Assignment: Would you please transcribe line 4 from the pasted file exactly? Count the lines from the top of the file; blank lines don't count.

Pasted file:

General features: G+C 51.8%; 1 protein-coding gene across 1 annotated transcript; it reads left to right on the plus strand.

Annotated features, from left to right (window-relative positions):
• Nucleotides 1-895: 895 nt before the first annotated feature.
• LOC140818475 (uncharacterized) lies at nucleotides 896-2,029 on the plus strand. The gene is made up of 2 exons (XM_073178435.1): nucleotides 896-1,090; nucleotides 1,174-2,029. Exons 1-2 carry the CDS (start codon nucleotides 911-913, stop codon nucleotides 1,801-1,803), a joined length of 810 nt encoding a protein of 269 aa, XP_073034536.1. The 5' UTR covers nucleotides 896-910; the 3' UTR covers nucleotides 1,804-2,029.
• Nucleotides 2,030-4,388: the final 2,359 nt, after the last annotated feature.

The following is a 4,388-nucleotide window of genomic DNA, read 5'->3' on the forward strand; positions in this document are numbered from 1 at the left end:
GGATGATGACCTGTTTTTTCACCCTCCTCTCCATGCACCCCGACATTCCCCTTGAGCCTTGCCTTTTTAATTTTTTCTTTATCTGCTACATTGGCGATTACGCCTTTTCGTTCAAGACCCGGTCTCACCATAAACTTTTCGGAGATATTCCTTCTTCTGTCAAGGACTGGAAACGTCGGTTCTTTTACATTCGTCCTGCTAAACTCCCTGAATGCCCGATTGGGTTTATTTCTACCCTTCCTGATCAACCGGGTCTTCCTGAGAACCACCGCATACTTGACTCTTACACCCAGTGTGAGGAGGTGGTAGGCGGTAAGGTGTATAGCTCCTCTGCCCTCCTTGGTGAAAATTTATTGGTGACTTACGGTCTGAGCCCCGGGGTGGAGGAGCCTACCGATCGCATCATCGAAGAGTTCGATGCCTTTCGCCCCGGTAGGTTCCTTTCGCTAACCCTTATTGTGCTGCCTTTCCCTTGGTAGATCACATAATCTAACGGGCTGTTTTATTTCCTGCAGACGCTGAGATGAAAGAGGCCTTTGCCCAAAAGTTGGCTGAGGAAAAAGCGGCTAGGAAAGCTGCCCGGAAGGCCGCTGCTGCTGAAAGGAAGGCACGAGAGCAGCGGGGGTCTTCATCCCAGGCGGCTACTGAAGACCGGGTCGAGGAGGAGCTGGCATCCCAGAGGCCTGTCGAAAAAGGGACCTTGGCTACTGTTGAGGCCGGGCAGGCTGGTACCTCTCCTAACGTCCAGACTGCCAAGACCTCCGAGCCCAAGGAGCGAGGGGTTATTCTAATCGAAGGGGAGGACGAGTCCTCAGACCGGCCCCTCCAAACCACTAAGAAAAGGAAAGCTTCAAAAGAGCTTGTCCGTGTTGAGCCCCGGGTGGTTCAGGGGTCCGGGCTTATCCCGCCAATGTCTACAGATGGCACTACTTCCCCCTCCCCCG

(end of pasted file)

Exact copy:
• LOC140818475 (uncharacterized) lies at nucleotides 896-2,029 on the plus strand. The gene is made up of 2 exons (XM_073178435.1): nucleotides 896-1,090; nucleotides 1,174-2,029. Exons 1-2 carry the CDS (start codon nucleotides 911-913, stop codon nucleotides 1,801-1,803), a joined length of 810 nt encoding a protein of 269 aa, XP_073034536.1. The 5' UTR covers nucleotides 896-910; the 3' UTR covers nucleotides 1,804-2,029.